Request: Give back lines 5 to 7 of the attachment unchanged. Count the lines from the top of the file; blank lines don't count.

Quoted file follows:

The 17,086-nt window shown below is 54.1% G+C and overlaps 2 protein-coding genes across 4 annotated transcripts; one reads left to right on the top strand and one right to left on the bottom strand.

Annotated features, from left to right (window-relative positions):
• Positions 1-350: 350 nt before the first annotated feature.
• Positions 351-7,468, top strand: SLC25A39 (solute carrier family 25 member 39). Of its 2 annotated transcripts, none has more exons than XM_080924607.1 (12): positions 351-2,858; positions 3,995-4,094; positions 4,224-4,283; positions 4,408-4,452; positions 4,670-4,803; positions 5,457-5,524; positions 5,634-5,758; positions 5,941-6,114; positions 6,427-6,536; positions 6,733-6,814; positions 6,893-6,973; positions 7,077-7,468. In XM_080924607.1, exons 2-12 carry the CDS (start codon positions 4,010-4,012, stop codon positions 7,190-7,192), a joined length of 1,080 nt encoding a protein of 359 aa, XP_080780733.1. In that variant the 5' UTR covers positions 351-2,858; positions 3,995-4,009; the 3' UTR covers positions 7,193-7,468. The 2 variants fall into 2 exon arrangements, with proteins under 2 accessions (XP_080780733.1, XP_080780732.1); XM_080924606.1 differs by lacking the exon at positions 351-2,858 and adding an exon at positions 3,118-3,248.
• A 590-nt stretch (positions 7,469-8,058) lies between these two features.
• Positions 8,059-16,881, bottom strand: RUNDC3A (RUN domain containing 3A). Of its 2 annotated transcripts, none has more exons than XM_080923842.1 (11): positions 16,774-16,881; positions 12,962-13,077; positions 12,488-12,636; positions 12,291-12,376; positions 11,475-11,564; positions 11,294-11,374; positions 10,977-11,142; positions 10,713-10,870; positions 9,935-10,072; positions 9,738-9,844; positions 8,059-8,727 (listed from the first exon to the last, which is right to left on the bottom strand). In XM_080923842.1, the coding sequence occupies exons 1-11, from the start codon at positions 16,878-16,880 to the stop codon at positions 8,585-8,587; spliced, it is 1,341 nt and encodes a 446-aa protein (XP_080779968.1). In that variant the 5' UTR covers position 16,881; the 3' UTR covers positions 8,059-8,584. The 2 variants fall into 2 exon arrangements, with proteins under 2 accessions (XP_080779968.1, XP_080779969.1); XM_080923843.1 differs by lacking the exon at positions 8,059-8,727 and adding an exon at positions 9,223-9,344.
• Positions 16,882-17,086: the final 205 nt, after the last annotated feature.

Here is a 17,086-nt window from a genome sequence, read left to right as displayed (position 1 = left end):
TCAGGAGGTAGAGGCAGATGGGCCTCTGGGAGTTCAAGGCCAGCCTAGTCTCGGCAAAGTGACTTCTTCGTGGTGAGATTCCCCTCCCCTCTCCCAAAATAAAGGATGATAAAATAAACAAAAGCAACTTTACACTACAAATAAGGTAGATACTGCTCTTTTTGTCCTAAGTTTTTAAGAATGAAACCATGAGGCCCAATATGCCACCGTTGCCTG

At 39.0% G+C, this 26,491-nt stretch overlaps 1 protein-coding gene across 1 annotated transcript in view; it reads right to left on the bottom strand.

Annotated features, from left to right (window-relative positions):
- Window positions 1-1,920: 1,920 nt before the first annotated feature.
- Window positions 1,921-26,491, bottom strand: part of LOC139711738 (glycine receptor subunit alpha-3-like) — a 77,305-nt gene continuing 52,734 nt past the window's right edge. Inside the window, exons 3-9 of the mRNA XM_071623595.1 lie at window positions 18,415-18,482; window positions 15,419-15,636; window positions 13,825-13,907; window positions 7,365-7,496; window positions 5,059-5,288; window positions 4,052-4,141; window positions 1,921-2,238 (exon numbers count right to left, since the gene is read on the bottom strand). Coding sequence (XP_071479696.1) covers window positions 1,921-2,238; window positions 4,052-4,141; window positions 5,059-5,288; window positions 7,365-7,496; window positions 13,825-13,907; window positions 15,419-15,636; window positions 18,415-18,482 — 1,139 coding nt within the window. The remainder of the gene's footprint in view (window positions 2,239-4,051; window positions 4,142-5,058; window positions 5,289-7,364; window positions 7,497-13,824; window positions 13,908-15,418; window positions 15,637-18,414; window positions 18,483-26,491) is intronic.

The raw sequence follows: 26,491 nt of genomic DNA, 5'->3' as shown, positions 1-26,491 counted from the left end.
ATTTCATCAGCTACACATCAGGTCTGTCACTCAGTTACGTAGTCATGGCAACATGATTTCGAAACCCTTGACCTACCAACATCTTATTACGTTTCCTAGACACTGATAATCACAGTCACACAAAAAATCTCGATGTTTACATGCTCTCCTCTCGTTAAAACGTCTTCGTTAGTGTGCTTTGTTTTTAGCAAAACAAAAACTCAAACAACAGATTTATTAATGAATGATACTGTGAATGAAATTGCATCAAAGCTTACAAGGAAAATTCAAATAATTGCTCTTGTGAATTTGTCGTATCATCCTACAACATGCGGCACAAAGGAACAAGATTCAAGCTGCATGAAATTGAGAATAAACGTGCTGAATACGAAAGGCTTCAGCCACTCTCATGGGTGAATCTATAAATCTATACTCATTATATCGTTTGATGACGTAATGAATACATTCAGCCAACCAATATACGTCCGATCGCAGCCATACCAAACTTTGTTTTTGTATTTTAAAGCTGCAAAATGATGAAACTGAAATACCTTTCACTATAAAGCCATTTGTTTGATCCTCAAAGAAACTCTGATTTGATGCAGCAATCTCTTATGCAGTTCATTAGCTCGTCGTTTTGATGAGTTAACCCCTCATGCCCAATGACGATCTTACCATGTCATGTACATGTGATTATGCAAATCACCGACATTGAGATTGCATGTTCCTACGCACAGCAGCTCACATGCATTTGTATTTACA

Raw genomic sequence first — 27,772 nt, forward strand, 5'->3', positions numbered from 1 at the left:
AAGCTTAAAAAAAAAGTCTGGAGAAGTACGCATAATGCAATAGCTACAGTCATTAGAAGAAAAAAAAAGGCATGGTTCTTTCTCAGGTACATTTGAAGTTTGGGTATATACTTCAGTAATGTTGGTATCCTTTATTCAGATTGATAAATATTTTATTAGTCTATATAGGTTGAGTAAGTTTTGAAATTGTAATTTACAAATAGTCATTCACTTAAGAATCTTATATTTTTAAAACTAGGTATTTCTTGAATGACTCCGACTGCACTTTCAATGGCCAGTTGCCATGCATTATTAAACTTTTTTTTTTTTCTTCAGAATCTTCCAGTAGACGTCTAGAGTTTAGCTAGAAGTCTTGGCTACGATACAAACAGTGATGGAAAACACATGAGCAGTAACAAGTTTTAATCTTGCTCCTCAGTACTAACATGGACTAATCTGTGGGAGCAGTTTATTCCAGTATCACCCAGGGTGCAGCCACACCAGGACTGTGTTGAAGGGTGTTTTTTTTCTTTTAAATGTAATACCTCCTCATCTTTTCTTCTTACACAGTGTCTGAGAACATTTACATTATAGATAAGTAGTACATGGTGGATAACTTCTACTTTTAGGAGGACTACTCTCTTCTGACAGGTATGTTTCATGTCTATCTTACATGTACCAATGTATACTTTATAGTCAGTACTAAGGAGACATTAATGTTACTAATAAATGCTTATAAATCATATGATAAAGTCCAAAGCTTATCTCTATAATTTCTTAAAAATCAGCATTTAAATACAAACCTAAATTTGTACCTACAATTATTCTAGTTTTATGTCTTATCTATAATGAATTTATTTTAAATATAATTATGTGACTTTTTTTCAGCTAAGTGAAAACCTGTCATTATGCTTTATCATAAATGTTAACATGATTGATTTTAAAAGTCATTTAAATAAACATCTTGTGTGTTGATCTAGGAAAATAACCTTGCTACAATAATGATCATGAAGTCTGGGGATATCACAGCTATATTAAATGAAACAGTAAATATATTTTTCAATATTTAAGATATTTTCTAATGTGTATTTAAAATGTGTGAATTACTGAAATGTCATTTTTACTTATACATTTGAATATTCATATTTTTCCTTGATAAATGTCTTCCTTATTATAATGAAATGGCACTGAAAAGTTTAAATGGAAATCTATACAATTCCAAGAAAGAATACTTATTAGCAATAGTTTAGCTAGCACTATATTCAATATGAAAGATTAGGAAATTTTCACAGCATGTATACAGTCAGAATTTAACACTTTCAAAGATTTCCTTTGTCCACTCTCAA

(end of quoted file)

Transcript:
• A 590-nt stretch (positions 7,469-8,058) lies between these two features.
• Positions 8,059-16,881, bottom strand: RUNDC3A (RUN domain containing 3A). Of its 2 annotated transcripts, none has more exons than XM_080923842.1 (11): positions 16,774-16,881; positions 12,962-13,077; positions 12,488-12,636; positions 12,291-12,376; positions 11,475-11,564; positions 11,294-11,374; positions 10,977-11,142; positions 10,713-10,870; positions 9,935-10,072; positions 9,738-9,844; positions 8,059-8,727 (listed from the first exon to the last, which is right to left on the bottom strand). In XM_080923842.1, the coding sequence occupies exons 1-11, from the start codon at positions 16,878-16,880 to the stop codon at positions 8,585-8,587; spliced, it is 1,341 nt and encodes a 446-aa protein (XP_080779968.1). In that variant the 5' UTR covers position 16,881; the 3' UTR covers positions 8,059-8,584. The 2 variants fall into 2 exon arrangements, with proteins under 2 accessions (XP_080779968.1, XP_080779969.1); XM_080923843.1 differs by lacking the exon at positions 8,059-8,727 and adding an exon at positions 9,223-9,344.
• Positions 16,882-17,086: the final 205 nt, after the last annotated feature.